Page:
Turner Syndrome can be defined as a chromosomal condition. It alters development in females.
We all know that humans have 46 chromosomes. There are two chromosomes (our sex chromosomes) that determine whether or not we become a boy or girl. Females are known to have two X chromosomes whole males have one X and one Y.
People who have Turner syndrome are missing all or part of their X chromosome. This is only found in females and in most cases they only have one X chromosome. If a person with this syndrome has both X chromosomes (XX) one will be incomplete. It is unknown which gene on the X chromosome that is responsible for most of the signs/symptoms of Turner Syndrome. This syndrome occurs in 1 in 2,000 live births. It is more common among those pregnancies that end in miscarriage or stillbirth.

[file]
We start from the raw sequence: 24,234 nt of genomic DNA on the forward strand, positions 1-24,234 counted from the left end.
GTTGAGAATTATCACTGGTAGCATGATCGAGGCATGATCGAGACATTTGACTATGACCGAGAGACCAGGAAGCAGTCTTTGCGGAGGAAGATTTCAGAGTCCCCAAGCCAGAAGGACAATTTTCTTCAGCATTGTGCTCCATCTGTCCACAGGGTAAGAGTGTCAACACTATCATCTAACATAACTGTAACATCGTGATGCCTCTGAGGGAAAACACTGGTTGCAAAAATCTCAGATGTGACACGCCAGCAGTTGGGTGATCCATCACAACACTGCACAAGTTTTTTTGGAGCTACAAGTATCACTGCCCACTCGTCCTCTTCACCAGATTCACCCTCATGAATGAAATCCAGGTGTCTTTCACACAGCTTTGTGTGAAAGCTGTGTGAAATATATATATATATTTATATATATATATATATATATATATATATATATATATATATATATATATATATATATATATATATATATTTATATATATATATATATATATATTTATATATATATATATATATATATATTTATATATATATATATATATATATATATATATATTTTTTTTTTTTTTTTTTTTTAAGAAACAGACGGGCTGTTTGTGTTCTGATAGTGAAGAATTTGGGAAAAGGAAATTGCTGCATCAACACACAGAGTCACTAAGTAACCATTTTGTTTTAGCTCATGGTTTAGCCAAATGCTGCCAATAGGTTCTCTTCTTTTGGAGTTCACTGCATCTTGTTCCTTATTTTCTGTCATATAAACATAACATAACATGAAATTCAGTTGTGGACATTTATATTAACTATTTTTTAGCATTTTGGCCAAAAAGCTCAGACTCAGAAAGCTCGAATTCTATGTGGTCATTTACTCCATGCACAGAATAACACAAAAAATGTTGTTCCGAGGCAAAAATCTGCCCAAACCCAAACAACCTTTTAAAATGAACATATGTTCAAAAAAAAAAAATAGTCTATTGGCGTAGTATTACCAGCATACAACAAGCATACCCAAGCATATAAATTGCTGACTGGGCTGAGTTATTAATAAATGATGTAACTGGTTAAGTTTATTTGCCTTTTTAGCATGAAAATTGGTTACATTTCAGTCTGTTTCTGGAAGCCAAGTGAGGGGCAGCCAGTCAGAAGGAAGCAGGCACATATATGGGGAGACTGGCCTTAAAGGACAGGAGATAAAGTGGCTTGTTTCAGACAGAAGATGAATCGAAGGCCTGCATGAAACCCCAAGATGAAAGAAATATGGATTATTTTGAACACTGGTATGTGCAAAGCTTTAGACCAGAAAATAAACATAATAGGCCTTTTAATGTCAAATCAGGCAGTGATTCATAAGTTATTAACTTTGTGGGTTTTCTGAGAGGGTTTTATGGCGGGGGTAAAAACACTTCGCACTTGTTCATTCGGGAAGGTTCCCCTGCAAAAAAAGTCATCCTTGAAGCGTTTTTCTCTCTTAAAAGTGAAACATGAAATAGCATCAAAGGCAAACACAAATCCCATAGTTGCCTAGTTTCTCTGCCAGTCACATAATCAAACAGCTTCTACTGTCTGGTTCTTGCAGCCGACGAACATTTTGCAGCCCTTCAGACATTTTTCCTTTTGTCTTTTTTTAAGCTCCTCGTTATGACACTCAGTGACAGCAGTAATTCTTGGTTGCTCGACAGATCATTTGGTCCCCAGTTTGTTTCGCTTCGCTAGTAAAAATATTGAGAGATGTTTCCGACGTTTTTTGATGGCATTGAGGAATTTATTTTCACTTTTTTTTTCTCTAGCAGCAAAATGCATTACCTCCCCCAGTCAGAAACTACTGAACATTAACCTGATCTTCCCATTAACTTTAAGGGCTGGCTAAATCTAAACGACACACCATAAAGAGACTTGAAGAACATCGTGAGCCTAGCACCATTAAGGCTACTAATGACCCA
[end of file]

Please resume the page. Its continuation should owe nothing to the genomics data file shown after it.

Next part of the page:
If a baby survives birth a few symptoms they may encounter would be:
- swollen hands/feet
- a wide/webbed neck (extra skin on neck)
- absence of puberty:small breasts/little to no pubic hair
- shield shaped chest; broad/flat
- drooping/ dry eyes
- infertility (due to absence of ovarian function)
- no menstruation cycle
- short in height
- painful intercourse due to dry vaginal area
- blood hormone levels
- Kayotyping(type of blood test)
- MRI of the chest
- Ultrasound of reproductive organs/kidneys
- pelvic exam
Some complications that may occur as a result of Turner Syndrome are:
- heart defect
- middle ear infections
- kidney problems
- high blood pressure
- Hashimoto's Thyroiditis